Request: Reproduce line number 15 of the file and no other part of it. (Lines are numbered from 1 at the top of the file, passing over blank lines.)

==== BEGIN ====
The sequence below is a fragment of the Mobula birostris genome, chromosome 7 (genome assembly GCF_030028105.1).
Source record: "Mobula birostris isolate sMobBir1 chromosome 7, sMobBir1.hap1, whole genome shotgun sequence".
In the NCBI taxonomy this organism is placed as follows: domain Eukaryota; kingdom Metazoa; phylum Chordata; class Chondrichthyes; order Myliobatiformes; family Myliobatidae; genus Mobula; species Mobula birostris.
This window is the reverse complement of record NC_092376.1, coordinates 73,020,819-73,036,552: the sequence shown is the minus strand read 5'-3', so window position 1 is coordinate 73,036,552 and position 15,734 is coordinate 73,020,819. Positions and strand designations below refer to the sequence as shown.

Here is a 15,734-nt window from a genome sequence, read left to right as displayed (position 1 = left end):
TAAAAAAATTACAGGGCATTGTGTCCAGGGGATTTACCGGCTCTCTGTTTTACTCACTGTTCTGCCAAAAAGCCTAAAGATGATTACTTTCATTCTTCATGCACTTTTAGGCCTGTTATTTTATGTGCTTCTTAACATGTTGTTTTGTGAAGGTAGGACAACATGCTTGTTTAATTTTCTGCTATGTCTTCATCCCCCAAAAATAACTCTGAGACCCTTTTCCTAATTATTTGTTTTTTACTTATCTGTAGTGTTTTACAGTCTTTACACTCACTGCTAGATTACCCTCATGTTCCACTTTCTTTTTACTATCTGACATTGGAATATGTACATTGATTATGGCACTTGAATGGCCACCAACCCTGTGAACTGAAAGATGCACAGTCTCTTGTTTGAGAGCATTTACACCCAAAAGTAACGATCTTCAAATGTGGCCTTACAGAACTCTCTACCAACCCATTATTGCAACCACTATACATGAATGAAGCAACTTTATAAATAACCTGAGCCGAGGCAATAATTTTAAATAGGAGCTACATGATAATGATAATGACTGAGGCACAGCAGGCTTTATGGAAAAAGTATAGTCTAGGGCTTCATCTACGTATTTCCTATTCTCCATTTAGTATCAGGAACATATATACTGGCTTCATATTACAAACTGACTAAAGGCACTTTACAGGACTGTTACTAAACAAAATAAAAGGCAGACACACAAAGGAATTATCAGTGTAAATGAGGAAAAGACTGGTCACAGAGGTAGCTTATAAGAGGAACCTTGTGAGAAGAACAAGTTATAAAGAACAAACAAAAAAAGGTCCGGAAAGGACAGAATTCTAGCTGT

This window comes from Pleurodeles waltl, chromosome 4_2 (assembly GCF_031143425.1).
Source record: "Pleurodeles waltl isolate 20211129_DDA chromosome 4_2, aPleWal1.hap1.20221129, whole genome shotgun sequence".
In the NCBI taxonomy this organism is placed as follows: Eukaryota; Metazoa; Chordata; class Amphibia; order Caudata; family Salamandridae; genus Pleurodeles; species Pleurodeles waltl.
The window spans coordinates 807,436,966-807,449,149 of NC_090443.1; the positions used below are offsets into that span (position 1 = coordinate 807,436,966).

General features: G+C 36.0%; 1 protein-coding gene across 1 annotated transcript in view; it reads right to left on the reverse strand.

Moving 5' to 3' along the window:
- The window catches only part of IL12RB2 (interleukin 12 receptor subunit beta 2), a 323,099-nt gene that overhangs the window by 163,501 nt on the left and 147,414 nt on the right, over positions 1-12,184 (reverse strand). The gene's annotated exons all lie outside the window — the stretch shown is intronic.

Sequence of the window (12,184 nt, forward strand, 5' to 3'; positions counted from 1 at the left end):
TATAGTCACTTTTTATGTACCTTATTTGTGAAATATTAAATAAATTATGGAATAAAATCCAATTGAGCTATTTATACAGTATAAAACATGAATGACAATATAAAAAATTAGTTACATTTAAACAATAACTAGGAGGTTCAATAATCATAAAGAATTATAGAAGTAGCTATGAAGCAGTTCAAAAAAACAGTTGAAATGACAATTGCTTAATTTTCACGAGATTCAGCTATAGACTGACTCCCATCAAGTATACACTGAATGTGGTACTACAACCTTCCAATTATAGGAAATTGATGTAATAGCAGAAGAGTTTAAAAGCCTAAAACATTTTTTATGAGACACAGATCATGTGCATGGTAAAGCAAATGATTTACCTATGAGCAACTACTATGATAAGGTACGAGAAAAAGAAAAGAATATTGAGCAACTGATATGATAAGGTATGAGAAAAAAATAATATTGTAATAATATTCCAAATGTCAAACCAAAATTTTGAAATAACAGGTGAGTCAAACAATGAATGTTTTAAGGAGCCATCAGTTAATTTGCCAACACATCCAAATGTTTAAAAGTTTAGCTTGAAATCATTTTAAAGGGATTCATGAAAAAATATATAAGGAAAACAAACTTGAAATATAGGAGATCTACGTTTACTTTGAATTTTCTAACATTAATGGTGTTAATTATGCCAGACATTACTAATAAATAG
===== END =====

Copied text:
TATAGTCACTTTTTATGTACCTTATTTGTGAAATATTAAATAAATTATGGAATAAAATCCAATTGAGCTATTTATACAGTATAAAACATGAATGACAATATAAAAAATTAGTTACATTTAAACAATAACTAGGAGGTTCAATAATCATAAAGAATTATAGAAGTAGCTATGAAGCAGTTCAAAAAAACAGTTGAAATGACAATTGCTTAATTTTCACGAGATTCAGCTATAGACTGACTCCCATCAAGTATACACTGAATGTGGTACTACAACCTTCCAATTATAGGAAATTGATGTAATAGCAGAAGAGTTTAAAAGCCTAAAACATTTTTTATGAGACACAGATCATGTGCATGGTAAAGCAAATGATTTACCTATGAGCAACTACTATGATAAGGTACGAGAAAAAGAAAAGAATATTGAGCAACTGATATGATAAGGTATGAGAAAAAAATAATATTGTAATAATATTCCAAATGTCAAACCAAAATTTTGAAATAACAGGTGAGTCAAACAATGAATGTTTTAAGGAGCCATCAGTTAATTTGCCAACACATCCAAATGTTTAAAAGTTTAGCTTGAAATCATTTTAAAGGGATTCATGAAAAAATATATAAGGAAAACAAACTTGAAATATAGGAGATCTACGTTTACTTTGAATTTTCTAACATTAATGGTGTTAATTATGCCAGACATTACTAATAAATAG